Luke 16:1-13 Reflection: The Parable of the Shrewd Steward

A reading from the gospel according to Luke 16:1-13

1 Jesus said to his disciples, “A rich man had a steward who was reported to him for squandering his property.
2 He summoned him and said, ‘What is this I hear about you? Prepare a full account of your stewardship, because you can no longer be my steward.’
3 The steward said to himself, ‘What shall I do, now that my master is taking the position of steward away from me? I am not strong enough to dig and I am ashamed to beg.
4 I know what I shall do so that, when I am removed from the stewardship,
they may welcome me into their homes.’
5 He called in his master’s debtors one by one. To the first he said, ‘How much do you owe my master?’
6 He replied, ‘One hundred measures of olive oil.’ He said to him, ‘Here is your promissory note. Sit down and quickly write one for fifty.’
7 Then to another the steward said, ‘And you, how much do you owe?’ He replied, ‘One hundred kors of wheat.’ The steward said to him, ‘Here is your promissory note; write one for eighty.’
8 And the master commended that dishonest steward for acting prudently. “For the children of this world are more prudent in dealing with their own generation than are the children of light.
9 I tell you, make friends for yourselves with dishonest wealth, so that when it fails, you will be welcomed into eternal dwellings.
10 The person who is trustworthy in very small matters is also trustworthy in great ones; and the person who is dishonest in very small matters is also dishonest in great ones.
11 If, therefore, you are not trustworthy with dishonest wealth, who will trust you with true wealth?
12 If you are not trustworthy with what belongs to another, who will give you what is yours?
13 No servant can serve two masters. He will either hate one and love the other, or be devoted to one and despise the other. You cannot serve both God and mammon.”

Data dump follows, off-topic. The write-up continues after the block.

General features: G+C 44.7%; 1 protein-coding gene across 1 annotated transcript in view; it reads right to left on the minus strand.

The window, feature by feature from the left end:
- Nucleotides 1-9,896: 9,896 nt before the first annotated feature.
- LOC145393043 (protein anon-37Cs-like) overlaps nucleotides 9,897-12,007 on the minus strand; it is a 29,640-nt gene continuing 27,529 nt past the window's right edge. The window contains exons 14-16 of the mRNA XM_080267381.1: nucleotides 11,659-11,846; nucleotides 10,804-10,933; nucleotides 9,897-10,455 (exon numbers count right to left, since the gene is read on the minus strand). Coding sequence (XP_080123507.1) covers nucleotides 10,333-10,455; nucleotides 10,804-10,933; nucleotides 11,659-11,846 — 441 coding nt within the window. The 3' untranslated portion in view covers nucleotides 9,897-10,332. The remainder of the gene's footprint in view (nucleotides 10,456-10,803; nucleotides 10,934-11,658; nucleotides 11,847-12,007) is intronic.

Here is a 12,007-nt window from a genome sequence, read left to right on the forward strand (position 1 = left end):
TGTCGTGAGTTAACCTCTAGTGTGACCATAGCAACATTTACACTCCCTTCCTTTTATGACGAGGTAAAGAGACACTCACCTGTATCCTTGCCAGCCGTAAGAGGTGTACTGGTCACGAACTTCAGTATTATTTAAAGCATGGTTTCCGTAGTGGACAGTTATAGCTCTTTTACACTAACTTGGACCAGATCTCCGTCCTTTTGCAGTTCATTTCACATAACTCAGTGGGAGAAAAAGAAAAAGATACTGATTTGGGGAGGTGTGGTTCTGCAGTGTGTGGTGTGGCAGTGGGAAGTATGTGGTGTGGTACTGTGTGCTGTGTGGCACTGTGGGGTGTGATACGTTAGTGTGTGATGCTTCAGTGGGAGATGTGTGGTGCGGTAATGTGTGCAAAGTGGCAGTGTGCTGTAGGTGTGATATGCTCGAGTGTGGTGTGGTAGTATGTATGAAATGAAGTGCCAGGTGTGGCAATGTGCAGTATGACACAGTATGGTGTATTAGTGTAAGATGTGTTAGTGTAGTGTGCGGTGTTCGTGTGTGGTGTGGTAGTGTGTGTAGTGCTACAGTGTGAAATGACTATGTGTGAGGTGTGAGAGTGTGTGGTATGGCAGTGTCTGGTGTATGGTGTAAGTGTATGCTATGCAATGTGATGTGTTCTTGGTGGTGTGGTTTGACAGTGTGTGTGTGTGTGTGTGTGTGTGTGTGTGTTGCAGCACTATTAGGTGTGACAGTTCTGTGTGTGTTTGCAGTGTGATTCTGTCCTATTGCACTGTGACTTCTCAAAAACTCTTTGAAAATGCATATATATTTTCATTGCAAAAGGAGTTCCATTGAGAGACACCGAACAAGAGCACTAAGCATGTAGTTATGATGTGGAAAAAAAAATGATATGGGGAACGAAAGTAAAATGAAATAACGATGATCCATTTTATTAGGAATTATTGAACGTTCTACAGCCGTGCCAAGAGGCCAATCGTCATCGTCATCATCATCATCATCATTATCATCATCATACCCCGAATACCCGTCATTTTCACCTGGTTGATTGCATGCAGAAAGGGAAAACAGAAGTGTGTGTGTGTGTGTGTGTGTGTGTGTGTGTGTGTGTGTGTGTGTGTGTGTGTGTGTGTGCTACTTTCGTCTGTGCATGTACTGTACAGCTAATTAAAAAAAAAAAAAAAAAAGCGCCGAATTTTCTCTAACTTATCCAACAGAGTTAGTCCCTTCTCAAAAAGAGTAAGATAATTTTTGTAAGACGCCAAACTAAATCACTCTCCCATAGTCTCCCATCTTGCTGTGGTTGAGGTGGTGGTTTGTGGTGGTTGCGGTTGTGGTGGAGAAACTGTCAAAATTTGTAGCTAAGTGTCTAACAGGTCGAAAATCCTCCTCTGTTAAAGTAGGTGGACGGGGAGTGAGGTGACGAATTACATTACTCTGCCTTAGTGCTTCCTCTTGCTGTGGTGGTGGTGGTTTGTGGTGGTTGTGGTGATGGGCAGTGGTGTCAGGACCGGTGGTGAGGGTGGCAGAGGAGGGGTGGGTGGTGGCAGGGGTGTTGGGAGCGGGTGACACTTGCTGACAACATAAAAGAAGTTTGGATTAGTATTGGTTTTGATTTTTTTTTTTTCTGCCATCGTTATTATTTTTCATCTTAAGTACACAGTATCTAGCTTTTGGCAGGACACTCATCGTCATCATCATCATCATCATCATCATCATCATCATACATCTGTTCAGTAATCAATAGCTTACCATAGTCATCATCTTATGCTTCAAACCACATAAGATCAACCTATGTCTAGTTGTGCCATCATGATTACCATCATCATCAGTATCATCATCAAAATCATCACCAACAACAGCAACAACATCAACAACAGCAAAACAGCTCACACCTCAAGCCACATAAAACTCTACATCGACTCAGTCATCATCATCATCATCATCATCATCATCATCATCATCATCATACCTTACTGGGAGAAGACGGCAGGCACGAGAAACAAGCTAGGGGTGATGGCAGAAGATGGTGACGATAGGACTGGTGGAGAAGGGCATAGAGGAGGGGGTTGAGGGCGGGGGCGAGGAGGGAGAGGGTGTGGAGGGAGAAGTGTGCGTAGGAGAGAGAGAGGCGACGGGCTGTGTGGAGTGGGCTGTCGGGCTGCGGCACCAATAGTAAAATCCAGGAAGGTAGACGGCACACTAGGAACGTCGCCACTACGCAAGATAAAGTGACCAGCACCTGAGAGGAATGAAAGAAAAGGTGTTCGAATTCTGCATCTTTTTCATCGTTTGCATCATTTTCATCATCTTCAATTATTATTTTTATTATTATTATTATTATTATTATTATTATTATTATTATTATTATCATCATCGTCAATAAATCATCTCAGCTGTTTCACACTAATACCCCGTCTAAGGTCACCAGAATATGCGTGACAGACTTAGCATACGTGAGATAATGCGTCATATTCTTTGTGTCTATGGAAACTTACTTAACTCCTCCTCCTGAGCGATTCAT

Reflection: The Primacy of God, Stewardship, and Trust

Points to reflect on:
1. God alone is our Master, Lord, and king. He has no equal. Everything else should be secondary. Making it otherwise is idolatry and therefore a violation of the first commandment. Indeed, to prioritize making money over worshipping God is an insult to the true source of all wealth, God Himself.

2. All resources are properties of our Creator in heaven. Therefore we have no right to squander them. Instead, let us make full use of these resources for the benefits of ALL. The “ALL” is in capital letters to emphasize inclusiveness such as the present and future generations and not just the privileged one percent of the human triangle.

3. Each one has a gift and each one is responsible to use that gift for the greater glory of God. It doesn’t really matter if the gift is too small. Therefore, no one is too poor to despise himself as abandoned by God and therefore no responsibility or to be excused from being called steward. All of us are gifted with time. This is an important resource that many people take for granted. How well we use this resource is our responsibility.

4. St. Luke probably included this story in his gospel to show us that we, “the children of light”, has something to learn from the “children of this world”. Aside from acting with prudence in all tings, our Master in heaven is calling us to use wisdom to reduce the burden of others. The children of the Light are called upon to make the path easier for the children of this world to come to the Light.

Any comment?

This site uses Akismet to reduce spam. Learn how your comment data is processed.